Because of confusion about the upcoming Senate, Temple Student Government has postponed their upcoming elections.
The election dates were moved from April 8 and 9 to April 22 and 23. TSG executives said they hoped that this would give students enough time to get their slates together and research the available positions.
“In the best interests of having a competitive election, we decided to push back the dates. We were really concerned with giving people enough time,” TSG President Juan Galeano said.
The positions that students will run for in April will be student body president, vice president of services, and vice president of external affairs. The executive responsibilities for those positions are basically the same as in past years, but the TSG Senate is something completely new to Temple and has caused some confusion.
“There is a lot of confusion about the senatorial positions. They don’t understand how that will happen and whether they want to be in that position,” said Alex Barnett, TSG’s elections commissioner.
TSG will no longer have a core of 10 executives, but will mainly be made up of 35 to 40 senators from each college, appointed by their respective deans. The number of senators appointed will be proportionate to the amount of students in each college. The Senate will be responsible for acting as the student legislative body on campus and for representing the students from their specific colleges.
“TSG is very compact right now, and this new system has the potential to make it become more widespread,” Barnett said.
The Senate will be separated into four committees, each serving a different purpose. The committee on allocations will allocate funding for campus organizations. The committee on finance will draft the TSG budget and determine new revenue making activities. The committee on governmental operations will focus on keeping the TSG government documents updated. Finally, the committee on university affairs will be responsible for handling students’ concerns.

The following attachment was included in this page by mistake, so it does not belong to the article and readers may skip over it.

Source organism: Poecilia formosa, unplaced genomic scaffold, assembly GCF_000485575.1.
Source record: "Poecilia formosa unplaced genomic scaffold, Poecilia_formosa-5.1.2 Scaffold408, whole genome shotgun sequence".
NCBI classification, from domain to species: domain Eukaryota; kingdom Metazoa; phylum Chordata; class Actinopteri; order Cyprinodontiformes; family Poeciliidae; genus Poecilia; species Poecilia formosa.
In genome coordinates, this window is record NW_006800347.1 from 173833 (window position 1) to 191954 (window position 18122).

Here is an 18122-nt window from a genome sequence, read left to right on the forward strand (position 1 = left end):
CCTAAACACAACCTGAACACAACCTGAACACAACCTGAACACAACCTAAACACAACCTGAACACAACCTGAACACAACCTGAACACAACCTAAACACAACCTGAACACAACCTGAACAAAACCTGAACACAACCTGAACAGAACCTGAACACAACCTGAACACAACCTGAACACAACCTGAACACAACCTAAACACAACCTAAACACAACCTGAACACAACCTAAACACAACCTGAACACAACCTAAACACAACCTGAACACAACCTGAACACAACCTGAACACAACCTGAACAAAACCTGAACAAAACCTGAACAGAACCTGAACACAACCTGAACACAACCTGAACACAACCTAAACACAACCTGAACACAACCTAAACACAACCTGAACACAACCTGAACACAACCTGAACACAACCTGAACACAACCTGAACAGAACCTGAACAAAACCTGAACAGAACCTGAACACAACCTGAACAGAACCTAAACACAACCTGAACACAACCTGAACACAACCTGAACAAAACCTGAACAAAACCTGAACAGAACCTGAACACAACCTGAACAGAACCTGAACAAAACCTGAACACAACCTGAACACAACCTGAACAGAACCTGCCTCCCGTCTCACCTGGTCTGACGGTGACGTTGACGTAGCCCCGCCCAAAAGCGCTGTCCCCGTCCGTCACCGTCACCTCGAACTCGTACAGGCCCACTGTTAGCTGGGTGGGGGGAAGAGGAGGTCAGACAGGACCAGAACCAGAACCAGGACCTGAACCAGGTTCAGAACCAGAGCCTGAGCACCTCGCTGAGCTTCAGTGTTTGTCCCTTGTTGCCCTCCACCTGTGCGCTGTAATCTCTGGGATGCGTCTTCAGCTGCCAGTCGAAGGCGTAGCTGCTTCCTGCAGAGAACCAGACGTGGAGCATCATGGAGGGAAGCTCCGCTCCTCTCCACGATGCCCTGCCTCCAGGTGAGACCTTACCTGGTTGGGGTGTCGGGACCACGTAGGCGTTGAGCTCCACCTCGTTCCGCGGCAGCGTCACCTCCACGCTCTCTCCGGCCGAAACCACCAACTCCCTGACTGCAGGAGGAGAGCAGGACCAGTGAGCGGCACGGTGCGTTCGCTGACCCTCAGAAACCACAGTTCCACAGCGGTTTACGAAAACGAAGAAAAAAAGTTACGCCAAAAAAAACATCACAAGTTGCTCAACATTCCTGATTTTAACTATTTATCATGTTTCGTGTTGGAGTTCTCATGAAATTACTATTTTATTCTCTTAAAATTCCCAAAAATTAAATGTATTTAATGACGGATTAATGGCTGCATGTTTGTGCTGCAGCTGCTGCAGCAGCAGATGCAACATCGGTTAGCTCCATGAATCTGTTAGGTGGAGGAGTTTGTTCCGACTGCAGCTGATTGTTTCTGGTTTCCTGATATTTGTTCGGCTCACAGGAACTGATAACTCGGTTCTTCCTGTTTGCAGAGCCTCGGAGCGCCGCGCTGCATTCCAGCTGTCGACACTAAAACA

The Senate will have biweekly public meetings where students can express their concerns, and on the off weeks, they will meet with their appropriate committees. Senators may also have small student councils within their colleges that will act as small student governments. The current TSG administration is very committed to the plans for the new Senate, but some General Assembly members expressed some concerns.
“I feel like the president and vice presidents are forecasting what it will be like, but no one really knows. They say it will be like this, but no one can ever really be sure,” said Kylie Patterson, a sophomore political science major.
The upcoming elections brought forth many of the concerns students had regarding the Senate. Some students said they felt the responsibilities of both the Senate and executive board were not clearly defined or explained.
“The confusions may cause people to not want to vote because they don’t know what they are voting for,” Emily Daniels, a sophomore kinesiology major, said. “If they want to have a good turnout for the elections, they need to tell us what the positions are and what they entail.”
Barnett and other TSG executives decided to postpone the elections in order to address these concerns as well as build up more hype and awareness about the elections.
This extension also gives people more time to get together their slate and campaign members. Prospective candidates must provide contact information, statements regarding their GPAs and academic standing, and answers to the questions put forth in the intent-to-run forms.
The intent-to-run forms are due by April 4.
“To facilitate a good slate, you need to put in a lot of work,” Barnett said.
Since senators will be appointed by their appropriate college deans, the only ones running will be those interested in being student body president or the two vice presidents. Senators will be elected in future years when the Senate is firmly established and acknowledged.
Campaigning cannot begin until Barnett determines the dates of the campaign. Candidates must provide the names of the people working on their campaign as well as receipts to ensure they do not overspend. Candidates cannot spend more that $1,500 in their campaigns.
Rebecca Hale can be reached at email@example.com.